The good news is that they should disappear within weeks after your baby is born.

Signs that you may have hemorrhoids: itching, aching or soreness around the anus, bleeding when having a bowel movement, pain or discomfort on passing a stool and feeling a lumpiness around your anus.

Coping with hemorrhoids during pregnancy (how to ease the pain):

  • Soak your bottom in warm water several times a day or
  • Apply cold compresses to the anal area several times a day or
  • Soak cotton pads in witch hazel and apply to the anal area (remember to change pads frequently) or
  • Use medicated wipes made specifically for people with hemorrhoids or
  • Ask your doctor to recommend a hemorrhoid cream that is safe to use during pregnancy.
  • Avoid constipation, which will make the piles worse, by drinking lots of water and eating foods high in fiber.
  • Instead of using dry toilet paper to clean the anal area, use moist toilet paper and pat rather than rub the area clean.


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Headaches during pregnancy are common especially during the first and third trimester. The exact cause is still unknown.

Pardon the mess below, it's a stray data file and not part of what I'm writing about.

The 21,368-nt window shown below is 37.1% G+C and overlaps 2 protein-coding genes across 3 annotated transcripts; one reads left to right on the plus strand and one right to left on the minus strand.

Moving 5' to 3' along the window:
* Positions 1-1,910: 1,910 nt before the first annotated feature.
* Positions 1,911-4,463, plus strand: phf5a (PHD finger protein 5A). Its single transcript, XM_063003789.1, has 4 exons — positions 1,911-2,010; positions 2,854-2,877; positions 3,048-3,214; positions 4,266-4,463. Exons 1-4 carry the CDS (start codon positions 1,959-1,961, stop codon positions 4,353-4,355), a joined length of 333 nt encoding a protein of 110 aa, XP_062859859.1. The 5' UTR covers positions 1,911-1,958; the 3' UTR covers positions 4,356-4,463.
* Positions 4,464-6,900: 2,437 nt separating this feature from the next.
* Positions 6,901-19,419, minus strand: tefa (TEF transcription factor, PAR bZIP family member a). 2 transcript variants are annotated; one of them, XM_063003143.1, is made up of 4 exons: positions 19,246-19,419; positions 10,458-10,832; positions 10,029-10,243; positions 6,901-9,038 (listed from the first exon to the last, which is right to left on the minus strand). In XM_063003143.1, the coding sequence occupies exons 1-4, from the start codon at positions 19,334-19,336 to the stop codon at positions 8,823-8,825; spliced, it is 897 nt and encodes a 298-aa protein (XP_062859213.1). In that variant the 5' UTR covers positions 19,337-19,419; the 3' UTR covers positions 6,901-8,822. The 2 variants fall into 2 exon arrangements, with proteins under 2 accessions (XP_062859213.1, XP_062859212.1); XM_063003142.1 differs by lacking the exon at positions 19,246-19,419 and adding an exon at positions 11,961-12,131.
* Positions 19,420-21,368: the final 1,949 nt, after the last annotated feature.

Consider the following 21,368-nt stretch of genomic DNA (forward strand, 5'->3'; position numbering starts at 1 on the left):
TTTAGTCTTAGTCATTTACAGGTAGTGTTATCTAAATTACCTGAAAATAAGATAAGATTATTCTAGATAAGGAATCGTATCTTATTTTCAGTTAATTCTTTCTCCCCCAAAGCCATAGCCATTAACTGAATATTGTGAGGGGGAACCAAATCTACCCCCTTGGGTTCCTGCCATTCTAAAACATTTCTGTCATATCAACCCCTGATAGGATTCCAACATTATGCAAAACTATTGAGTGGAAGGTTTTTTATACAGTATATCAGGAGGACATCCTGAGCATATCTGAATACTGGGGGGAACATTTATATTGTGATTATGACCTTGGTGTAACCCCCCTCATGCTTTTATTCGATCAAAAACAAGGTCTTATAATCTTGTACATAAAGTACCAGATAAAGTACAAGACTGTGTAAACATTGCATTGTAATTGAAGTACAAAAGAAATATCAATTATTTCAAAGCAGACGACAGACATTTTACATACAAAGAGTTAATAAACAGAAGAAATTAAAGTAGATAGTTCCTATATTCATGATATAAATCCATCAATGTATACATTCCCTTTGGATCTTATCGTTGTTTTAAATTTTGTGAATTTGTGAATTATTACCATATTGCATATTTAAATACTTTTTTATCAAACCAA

During the first trimester, headaches are thought to be caused by the hormonal changes plus the increase in blood volume, associatedheadaches pregnancy with stress, caffeine withdrawal or other triggers.

In the third trimester, headaches are more likely to be due to a combination of factors such as poor posture associated with tension, stress, lack of sleep, dehydration and low blood sugar.

If your headaches are frequent, persistent or severe in the third trimester, you should get your blood pressure checked as a potentially life-threatening condition called pre-eclampsia needs to be excluded as a potential cause.

You should contact your doctor if your headaches get worse or are more persistent, different from normal or associated with blurry vision, swelling of your hands and face, abdominal pain or sudden weight gain.

Tips for preventing headaches during pregnancy:

  • Try and pinpoint what triggers your headaches by keeping track of what you eat and drink and what activities you do over several days. Hopefully you may be able to establish a pattern of what triggers your headaches and you can then avoid that trigger.